Neuroscientist and director of UCLA Center for Dyslexia, Diverse Learners and Social Justice collaborates on international resources for families, pediatricians, and educators.
Maryanne Wolf says that when she was in the second grade, she was “always in trouble for talking much too much.”
“I wrote about this in “Proust and the Squid,” my first book,” says Professor Wolf, who directs the Center for Dyslexia, Diverse Learners and Social Justice at UCLA. “I went to a two-room schoolhouse [that] had four grades in each room. By the second grade, I must have tested the patience of a saint. I was not the only second grader who already learned whatever the fourth grade was being taught, but I was the only one who talked incessantly about it. Everything was so interesting!”
“Sister Rose Margaret … threw up her hands because of me. And then suddenly, the back of my little classroom was flooded by books. I later learned that my sainted teacher went to my parents, who were by no means rich, and told them that they had a problem that could be solved if she could ‘put me on books’. From second grade on, I had my own Great Books program. I read every book that had to do with saints, heroes, everything about science – I’ll never forget the book, “All About Stars”!
“Books changed my life as a child,” notes Wolf. “I became every single heroine, villain, explorer I read about. I believe I would never have become a scholar without my experiences with those great books. In fact, their wonderful mix of literature and science may well have been the roots of my work today on the science of words.”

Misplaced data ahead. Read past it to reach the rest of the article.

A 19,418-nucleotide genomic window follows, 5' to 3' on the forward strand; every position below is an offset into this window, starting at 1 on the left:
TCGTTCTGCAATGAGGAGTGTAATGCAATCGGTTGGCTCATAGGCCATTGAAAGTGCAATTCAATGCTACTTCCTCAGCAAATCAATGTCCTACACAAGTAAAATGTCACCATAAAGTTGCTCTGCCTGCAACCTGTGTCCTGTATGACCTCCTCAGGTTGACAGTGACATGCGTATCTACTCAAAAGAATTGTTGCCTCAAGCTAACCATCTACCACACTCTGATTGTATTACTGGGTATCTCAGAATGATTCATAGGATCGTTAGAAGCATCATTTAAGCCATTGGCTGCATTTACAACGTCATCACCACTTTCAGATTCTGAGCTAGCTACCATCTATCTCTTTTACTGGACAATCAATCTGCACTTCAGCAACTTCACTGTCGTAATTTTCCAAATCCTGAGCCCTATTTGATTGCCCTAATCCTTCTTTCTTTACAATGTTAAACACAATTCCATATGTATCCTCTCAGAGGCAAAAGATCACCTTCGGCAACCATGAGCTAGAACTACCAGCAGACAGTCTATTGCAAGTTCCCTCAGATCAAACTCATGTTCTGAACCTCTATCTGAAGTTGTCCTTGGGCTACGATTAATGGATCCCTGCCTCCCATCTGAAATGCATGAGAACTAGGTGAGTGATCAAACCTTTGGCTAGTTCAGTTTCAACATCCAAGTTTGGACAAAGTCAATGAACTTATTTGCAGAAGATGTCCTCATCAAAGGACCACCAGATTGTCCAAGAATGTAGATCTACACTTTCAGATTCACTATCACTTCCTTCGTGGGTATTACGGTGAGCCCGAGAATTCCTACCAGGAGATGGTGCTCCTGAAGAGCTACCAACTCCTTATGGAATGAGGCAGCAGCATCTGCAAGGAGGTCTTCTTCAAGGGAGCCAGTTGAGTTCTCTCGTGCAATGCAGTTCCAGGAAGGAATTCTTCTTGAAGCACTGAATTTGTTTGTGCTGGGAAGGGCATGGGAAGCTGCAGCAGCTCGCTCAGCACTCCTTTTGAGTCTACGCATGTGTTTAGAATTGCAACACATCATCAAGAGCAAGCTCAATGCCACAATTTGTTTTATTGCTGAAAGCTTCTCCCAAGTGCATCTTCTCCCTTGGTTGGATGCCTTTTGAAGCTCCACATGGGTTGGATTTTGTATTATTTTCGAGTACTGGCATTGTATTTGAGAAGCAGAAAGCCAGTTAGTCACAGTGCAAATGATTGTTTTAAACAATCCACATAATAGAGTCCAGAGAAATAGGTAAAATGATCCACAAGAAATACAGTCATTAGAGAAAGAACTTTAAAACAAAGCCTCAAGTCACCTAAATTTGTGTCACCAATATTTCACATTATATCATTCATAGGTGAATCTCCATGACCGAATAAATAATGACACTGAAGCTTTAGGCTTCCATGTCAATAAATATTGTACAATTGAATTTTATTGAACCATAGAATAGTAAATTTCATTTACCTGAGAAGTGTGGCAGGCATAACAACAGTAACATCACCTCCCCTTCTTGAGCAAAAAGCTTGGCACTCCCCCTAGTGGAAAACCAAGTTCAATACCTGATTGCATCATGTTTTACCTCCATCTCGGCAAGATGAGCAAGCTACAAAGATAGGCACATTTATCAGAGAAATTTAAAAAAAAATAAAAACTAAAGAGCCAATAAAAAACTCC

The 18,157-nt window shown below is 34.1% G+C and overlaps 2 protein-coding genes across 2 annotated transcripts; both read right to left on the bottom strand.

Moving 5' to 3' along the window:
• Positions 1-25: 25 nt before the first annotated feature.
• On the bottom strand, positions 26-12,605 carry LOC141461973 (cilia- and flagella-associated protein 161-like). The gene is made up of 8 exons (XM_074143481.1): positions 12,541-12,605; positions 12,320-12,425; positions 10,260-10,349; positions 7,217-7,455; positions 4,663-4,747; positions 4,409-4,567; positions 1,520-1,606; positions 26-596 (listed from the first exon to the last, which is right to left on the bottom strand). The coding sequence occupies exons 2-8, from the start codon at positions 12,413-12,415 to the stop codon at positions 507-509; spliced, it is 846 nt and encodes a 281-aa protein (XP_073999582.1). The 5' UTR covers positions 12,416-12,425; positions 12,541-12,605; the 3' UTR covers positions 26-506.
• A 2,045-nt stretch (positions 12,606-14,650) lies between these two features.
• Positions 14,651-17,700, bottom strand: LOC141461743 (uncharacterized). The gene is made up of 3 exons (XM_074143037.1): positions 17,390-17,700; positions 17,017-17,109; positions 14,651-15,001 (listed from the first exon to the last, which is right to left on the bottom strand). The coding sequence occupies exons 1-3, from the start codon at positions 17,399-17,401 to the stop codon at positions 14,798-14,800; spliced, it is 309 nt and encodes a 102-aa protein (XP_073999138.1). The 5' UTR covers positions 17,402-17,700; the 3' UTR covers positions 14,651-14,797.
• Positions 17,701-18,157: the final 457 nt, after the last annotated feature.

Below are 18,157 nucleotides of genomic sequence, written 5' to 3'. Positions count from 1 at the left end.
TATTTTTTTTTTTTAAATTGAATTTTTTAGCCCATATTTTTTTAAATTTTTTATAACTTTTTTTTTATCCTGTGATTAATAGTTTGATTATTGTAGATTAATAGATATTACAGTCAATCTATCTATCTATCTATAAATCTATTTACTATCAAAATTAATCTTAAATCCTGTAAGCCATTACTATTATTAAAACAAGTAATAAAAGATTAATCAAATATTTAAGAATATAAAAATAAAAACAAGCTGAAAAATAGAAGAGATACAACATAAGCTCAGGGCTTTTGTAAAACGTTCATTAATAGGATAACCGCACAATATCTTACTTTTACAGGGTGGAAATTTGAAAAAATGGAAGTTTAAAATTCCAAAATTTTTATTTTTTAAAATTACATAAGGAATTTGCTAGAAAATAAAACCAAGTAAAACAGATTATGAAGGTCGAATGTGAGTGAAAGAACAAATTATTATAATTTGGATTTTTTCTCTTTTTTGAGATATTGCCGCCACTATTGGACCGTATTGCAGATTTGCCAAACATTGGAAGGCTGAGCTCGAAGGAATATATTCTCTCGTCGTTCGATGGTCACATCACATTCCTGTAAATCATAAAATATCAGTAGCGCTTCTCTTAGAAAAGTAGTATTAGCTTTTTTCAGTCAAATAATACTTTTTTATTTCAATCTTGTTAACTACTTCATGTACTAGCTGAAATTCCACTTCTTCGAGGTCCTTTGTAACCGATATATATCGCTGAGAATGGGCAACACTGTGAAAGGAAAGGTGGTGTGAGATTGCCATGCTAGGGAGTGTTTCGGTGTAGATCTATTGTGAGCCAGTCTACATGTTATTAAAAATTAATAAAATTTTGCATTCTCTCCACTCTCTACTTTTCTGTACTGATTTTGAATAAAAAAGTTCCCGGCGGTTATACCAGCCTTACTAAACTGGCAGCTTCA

Wolf, whose research is focused on cognitive neuroscience, the reading brain, language, and dyslexia, is currently working on a way to ensure that other children everywhere can have that access to reading, regardless of the pandemic’s limited access to schools and libraries or students’ level of reading proficiency.
In collaboration with an international cadre of scholars, experts, and educators, Wolf has lent her expertise to the Haskins Global Literacy Hub, a project of the Haskins Laboratories at Yale University. Since the Resource Library was launched on May 25, it has been viewed by more than 6,500 people, and 1,800 resources have been viewed.
The site provides high-quality, evidence-based resources, organized by preliteracy and literacy skills from infancy and preschool to Grade 12 students. The Hub’s website is free of charge and available to parents, educators, and medical practitioners. In addition, the resources include activities for parents of young children, multisensory reading instruction; RESCUE for Educators and for Families (Reading Slide from Covid-19: Undoing the Effect); a technology-based literacy intervention for real Cote d’Ivoire; and activities that address reading for children with hearing loss. The goals are both to mitigate the learning regression of many children during the pandemic, and also to create over time a global literacy hub of resources that can be used wherever there are insufficient resources and nonliterate children.
Professor Wolf is the author of the critically acclaimed and best-selling “Proust and the Squid: The Story and Science of the Reading Brain” (Harper Collins with 15 translations), “Tales of Literacy for the 21st Century: The Literary Agenda” (Oxford University Press), and over 160 scientific publications. Her latest book, “Reader, Come Home: The Reading Brain in a Digital World,” was published in 2018 and is already translated in 11 languages. Wolf lectures around the world, including multiple presentations on global literacy for disenfranchised children at the Vatican’s Pontifical Academy of Sciences.